The most valuable assets of a school aren’t on the financial balance sheet. So how do you measure and leverage them to grow?
We're sharing a deep-dive course on, "Data Strategies to Grow," at the National Business Officers Association (NBOA) 2020 Annual Conference in Orlando this week to answer that question and provide guidance on how to create an integrated approach for more effective strategic planning.
It kind of sounds like a joke--school leaders from Catholic schools, Christian schools, and independent nonreligious schools walked into a bar.... Actually it was a training room at Woodward Academy in Atlanta where we were Getting R.A.D. (Radically Against Dysfunction)
That's the real joy of our work, supporting the growth goals of educators who have the courage to make hard decisions and develop the disciplines of effective school leadership.
The words "Strategic Plan" often strike fear in the heart of a head of school, principal, or superintendent because they've suffered through the nightmare of a planning approach that miserably fails to recognize and strengthen the complex relationships that comprise a school.
Some management consultants think that a long weekend visit is all that's required to learn about your school and print a plan, but your work is more valuable than that. Your people deserve better!
Surviving and even thriving through a time of leadership change is one of the biggest challenges for school administrators and boards. Maintaining a healthy school culture is hard enough without the dysfunction that creeps into the organization during such transitions.
We posted a new video in our webinar series on, "The Biggest Challenges to Grow," that is focused on how to sustain momentum during the leadership search process. In our R.A.D. Campaign (Radically Against Dysfunction), we've created some practical guidance to help you grow even when the tension and stress are high.
In our research on the biggest challenges that are limiting school growth, administrators expressed a growing concern about improving faculty morale, including how to deal with negative attitudes.
Advancing the culture is part of the role for every school leader, and it requires understanding how to set clear expectations, defining and enforcing culture-building habits, and improving hiring/re-hiring practices to ensure alignment with the mission, values, and goals.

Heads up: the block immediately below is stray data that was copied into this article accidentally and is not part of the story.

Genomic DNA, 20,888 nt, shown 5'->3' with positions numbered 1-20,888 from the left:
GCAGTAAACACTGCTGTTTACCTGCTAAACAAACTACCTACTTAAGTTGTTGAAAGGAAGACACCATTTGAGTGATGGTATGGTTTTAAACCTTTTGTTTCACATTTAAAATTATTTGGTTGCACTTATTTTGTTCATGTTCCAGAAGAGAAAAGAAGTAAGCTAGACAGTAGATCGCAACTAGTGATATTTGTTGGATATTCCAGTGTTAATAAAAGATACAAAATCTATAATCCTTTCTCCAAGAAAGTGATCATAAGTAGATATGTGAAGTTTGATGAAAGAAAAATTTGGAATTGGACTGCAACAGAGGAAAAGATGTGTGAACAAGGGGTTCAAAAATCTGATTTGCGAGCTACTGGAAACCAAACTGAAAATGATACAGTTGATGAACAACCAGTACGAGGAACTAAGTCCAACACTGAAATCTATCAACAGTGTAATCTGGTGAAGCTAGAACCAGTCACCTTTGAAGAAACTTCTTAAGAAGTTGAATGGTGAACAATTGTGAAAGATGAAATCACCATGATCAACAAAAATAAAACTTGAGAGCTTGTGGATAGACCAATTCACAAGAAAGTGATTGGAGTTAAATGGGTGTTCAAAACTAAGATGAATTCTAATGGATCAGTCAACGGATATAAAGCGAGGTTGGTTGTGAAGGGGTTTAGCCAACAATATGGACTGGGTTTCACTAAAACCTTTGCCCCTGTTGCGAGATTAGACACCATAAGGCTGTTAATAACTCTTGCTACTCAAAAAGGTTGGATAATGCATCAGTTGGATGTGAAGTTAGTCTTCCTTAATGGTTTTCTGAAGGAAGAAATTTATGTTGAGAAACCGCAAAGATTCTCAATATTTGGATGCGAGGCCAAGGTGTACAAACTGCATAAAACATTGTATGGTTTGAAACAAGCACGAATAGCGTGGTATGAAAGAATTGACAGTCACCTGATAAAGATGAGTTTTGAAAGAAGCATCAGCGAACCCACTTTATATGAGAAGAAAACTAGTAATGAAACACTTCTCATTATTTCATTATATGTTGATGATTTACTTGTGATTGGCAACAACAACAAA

C.D. is the head of a large organization that includes a school, a church, and other community service groups. He has experienced some difficult transitions over the last few years but he's actually grown through these challenges to become a stronger leader.
On a call last week C.D. shared, "What you've taught us about talent and culture has transformed our entire organization--not just the school. Actually, this has changed my life!"
The relationship between educators and business leaders will grow even stronger when there is mutual respect for the expertise that each brings to the table.
Advice from business executives to school leaders is pervasive, driven by the assumption that schools wouldn't be so "abysmal" if only administrators would learn to apply the habits and techniques that are so common in the "real world."
The comments from board members, parents, or others usually sound like this :
This isn't a one way street, however! What can business leaders learn from school leaders? Quite a bit, actually!
Using the School Growth system for growing schools, Daniel Breen has successfully led Sacred Heart Cathedral School (Knoxville, TN) through a season of transformation. Under his guidance they achieved 94% re-enrollment, exceeded their new enrollment goal with a waiting pool, surpassed their fundraising targets, and student academic results were the highest in years.